Barista Parlor

Yesterday, we went to this coffee shop and I was being an asshole making fun of how they were probably going to bring us out fancy mustaches before we’d be allowed to get our coffee.

But then the coffee we had was so good that I kind of wanted to cheer for the coffee shop for sticking it to those jerks who were making fun of them, even though I was that jerk.

I have a couple of private new years resolutions, but one thing I want to do that I’ll say publicly is to just genuinely like things without feeling like I have to qualify it or strike some ironic pose or whatever. I just want to be able to be like “Yeah, this was lovely and I’m going to enjoy how lovely it was.”

In other words, I want to learn to feel about more things the same open happiness I feel when I listen to “Baby, I Love You” by the Ronettes.

The thing I love best about this song–and I love a lot about it, starting with its unabashed happiness and its joyful desire for someone you feel is good for the singer–is how it starts out with these large, loud piano chords. And you think, well, it can’t get any bigger than this and yet, somehow it does.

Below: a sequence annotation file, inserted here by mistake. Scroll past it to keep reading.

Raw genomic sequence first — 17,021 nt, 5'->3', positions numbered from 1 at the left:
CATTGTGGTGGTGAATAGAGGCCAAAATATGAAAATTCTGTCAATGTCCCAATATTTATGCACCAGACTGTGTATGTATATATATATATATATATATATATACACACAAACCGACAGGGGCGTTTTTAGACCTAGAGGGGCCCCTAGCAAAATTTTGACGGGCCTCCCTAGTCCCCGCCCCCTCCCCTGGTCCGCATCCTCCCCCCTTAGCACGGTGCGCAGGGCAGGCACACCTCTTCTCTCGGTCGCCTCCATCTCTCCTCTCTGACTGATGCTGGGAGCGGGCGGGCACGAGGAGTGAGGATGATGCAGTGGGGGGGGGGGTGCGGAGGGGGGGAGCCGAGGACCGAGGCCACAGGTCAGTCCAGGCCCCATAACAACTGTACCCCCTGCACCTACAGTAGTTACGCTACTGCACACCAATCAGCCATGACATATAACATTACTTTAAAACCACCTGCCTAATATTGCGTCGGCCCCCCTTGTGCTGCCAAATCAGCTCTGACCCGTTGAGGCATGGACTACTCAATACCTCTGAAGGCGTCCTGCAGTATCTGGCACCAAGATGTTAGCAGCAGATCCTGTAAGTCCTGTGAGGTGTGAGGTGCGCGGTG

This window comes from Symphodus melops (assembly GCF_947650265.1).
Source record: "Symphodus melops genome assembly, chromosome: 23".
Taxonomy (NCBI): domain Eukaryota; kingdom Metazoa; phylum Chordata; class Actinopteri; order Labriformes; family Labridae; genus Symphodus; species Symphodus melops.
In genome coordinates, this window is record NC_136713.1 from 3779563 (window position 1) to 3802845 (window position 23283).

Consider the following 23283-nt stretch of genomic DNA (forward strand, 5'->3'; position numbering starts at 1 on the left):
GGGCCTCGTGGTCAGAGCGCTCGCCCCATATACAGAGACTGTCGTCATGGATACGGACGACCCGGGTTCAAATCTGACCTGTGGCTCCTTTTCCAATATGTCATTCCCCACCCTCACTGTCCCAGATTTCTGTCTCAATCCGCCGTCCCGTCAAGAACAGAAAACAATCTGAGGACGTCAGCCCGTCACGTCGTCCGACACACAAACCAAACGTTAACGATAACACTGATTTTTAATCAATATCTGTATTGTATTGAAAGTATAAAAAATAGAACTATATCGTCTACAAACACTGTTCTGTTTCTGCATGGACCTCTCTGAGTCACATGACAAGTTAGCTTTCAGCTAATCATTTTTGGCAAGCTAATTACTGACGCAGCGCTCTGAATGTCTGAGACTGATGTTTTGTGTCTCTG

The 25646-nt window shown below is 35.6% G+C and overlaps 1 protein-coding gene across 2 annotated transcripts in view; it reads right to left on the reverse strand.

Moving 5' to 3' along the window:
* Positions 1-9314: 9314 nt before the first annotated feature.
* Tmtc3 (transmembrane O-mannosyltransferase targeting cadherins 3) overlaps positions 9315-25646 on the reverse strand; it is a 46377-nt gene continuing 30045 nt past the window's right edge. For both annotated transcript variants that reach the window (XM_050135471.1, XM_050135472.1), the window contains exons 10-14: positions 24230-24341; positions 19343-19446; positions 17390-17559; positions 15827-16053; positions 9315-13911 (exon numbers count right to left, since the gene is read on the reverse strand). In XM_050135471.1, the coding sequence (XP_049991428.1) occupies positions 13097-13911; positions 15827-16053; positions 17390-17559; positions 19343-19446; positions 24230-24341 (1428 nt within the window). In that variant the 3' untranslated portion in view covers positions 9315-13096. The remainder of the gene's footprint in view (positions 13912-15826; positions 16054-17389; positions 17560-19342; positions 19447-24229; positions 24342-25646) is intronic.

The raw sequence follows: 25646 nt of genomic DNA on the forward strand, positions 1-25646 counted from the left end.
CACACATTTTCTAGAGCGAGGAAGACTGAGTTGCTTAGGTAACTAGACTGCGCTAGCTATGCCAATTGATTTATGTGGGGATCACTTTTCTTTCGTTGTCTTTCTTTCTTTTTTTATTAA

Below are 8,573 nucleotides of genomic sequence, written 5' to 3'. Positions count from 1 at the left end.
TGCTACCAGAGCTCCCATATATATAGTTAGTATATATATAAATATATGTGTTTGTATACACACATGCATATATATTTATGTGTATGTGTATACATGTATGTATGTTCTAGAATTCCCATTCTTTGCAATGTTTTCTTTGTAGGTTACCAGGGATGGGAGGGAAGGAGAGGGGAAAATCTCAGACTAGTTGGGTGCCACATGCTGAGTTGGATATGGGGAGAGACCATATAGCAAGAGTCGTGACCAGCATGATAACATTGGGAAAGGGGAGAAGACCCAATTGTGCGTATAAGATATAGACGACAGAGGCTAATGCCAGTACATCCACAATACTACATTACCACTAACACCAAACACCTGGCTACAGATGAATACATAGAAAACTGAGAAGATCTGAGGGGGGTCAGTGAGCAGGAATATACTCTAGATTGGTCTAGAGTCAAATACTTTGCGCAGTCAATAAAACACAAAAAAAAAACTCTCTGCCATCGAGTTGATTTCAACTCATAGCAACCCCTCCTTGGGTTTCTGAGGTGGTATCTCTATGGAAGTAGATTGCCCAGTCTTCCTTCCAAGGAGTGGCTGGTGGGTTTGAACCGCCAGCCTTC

4 thoughts on “Barista Parlor

  1. I endeavor to imitate my boy cat, Skugga: take absurd joy in little things, and fuck dignity while you’re doing it.

  2. I completely get what you’re saying about Barista Parlor. Same experience, and I basically hate coffee unless it is thoroughly tainted with chocolate and cream. But the mocha there was very much coffee and delicious.

    And the overall point is important too. I read this essay in aesthetic epistemology with my students all about how snobbery skews justification of aesthetic beliefs. There is always at least one student who quickly gets that people can also miss out on the good stuff by trying too hard to avoid association with the snobs and hipsters, since snobs often do like the right stuff even if they like it for the wrong reasons. But there’s no need to miss out on pleasurable or truly aestethicgally valuable things because of social matters.

  3. I had the mocha! And it was amazing.

    I feel noticeably dumber since you moved away and we don’t get to talk about shit like this regularly.

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